Peel to Pith: How to Use Every Part of a Tangelo

Just like their citrus brethren, every part of a tangelo has a unique culinary use that can help you minimize waste and maximize taste in your kitchen. Follow along to learn why the crafty chef doesn’t need to let any of their delicious fruit go to waste. Trust us, your wallet and customers will both thank you.


Where would we be without the humble citrus peel? Similar to oranges and lemons, tangelo peels are an excellent garnish in various cocktails and desserts, but they can also be made into a delicious treat through candying. Boiling the peels in simple syrup extracts their natural bitterness while simultaneously softening them up. Once the peels are fully dry, you’ll be left with a unique, sugary snack that can be enjoyed by eaters of all ages.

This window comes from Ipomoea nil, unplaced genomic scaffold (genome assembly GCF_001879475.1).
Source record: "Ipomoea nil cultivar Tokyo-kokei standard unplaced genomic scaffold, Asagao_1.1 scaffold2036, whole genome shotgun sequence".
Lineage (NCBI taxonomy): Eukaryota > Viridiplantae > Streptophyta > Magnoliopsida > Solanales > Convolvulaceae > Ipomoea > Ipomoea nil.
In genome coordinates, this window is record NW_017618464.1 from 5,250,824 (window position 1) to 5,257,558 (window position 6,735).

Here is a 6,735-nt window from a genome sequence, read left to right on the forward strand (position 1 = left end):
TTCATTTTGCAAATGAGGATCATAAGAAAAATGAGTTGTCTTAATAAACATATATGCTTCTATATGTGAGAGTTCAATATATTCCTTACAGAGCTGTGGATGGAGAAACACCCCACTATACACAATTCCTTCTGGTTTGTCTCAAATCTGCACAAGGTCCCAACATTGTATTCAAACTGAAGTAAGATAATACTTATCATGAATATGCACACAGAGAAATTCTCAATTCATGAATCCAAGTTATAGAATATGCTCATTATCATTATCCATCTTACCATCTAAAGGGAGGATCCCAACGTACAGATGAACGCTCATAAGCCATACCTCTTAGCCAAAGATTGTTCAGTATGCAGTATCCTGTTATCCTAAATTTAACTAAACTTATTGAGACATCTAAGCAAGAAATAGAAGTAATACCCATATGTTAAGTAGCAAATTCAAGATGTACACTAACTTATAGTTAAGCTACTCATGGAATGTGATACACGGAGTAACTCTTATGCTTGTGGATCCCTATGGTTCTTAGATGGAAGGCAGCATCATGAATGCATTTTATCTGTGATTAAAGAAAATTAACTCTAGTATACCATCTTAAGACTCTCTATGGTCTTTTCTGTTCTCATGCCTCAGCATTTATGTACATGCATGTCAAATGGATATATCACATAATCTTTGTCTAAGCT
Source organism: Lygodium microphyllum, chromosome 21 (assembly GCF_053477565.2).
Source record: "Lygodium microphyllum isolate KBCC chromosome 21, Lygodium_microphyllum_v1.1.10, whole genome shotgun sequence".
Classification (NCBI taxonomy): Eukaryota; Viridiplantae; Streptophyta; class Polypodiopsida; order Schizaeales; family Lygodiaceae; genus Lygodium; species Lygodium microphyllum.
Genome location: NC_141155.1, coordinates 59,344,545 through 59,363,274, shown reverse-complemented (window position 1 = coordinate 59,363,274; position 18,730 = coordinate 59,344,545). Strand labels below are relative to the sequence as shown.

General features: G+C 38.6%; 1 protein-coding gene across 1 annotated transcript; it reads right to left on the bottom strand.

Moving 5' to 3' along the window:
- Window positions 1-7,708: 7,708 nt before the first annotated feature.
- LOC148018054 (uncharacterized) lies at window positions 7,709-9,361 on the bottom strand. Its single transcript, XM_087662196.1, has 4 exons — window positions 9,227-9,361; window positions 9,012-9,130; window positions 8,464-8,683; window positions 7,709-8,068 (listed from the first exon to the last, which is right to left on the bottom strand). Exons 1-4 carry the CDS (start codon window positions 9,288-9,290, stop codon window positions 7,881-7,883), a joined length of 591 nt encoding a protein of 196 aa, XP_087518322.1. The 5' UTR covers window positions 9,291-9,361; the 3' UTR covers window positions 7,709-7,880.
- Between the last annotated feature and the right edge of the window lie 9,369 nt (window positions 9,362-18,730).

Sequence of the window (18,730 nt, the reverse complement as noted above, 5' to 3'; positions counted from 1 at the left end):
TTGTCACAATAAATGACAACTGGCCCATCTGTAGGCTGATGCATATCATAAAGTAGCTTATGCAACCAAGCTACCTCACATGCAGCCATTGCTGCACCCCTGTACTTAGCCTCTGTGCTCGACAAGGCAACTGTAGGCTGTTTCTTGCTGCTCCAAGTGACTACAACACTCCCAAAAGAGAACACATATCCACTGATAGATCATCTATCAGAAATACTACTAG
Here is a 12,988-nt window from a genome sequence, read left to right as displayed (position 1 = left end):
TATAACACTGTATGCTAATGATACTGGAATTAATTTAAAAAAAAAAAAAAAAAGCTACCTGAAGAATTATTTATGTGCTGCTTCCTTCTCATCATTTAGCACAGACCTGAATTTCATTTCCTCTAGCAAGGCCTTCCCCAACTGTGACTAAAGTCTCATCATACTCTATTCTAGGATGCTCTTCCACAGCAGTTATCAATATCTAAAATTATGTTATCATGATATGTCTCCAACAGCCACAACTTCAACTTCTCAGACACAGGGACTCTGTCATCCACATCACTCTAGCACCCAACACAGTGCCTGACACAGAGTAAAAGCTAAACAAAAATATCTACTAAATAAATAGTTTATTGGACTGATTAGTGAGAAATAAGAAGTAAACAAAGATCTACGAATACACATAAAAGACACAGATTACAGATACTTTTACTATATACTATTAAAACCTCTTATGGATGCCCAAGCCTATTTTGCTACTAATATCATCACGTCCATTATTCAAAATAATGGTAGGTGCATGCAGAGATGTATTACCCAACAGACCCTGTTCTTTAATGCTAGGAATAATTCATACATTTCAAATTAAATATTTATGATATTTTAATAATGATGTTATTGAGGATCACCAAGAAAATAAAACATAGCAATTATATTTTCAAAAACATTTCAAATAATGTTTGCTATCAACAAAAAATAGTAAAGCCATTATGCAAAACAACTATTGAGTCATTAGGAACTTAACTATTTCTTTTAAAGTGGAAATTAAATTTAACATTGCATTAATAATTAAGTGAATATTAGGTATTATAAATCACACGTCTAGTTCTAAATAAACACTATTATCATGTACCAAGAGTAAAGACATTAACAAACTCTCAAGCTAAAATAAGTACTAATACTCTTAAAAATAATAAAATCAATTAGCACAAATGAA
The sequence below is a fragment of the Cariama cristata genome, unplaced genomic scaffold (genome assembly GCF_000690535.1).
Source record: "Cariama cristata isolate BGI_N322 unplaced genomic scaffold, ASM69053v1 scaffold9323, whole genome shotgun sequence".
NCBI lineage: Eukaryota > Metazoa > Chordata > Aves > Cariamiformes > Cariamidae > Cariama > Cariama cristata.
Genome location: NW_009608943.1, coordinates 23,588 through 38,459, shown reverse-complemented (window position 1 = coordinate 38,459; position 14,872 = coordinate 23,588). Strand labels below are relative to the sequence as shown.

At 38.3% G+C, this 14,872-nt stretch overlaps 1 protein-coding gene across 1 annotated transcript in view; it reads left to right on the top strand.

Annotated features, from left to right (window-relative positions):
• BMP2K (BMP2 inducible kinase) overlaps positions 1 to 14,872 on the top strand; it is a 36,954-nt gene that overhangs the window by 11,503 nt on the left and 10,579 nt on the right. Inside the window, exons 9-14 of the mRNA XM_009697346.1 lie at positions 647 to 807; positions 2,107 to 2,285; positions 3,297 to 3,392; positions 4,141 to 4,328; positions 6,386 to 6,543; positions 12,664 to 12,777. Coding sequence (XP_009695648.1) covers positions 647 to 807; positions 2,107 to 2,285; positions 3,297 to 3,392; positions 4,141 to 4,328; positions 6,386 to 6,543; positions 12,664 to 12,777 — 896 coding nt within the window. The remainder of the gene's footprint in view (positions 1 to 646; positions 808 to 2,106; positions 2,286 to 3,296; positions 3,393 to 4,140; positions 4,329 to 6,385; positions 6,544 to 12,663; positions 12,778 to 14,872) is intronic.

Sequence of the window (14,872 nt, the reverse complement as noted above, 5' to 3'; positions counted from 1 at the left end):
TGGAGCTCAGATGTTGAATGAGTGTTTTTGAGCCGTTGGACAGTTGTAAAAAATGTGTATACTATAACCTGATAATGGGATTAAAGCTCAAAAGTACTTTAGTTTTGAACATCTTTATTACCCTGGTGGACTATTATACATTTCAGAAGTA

While we’d never discourage you from eating a tangelo out of hand, the little fruit can be added to a ton of dishes throughout the day. Saladsoatmeal, and even cake can all benefit from the wonderful sweet/tart balance of tangelos. If you want to take things to the next level, be sure to use the fruit as both an ingredient and garnish!


Just like OJ, there aren’t really any “wrong” ways to use tangelo juice. The fruit has a seriously high juice output, so you can get a lot of product with a limited supply of tangelos. Tangelo juice has more tartness than orange juice, but this is actually an advantage; substituting tangelo juice into mimosaspopsicles, or orange-based marinades creates a unique spin on everyday dishes while retaining their classic flavor.

  • Pro Tip: Check out some tangelo twists on classic orange dishes here.


Most varieties of tangelos are virtually seedless, so it’s unlikely that you’ll come across a fruit that has a surplus of seeds, but if you do, consider infusing them into water. This will bring an added dose of antioxidants and flavor.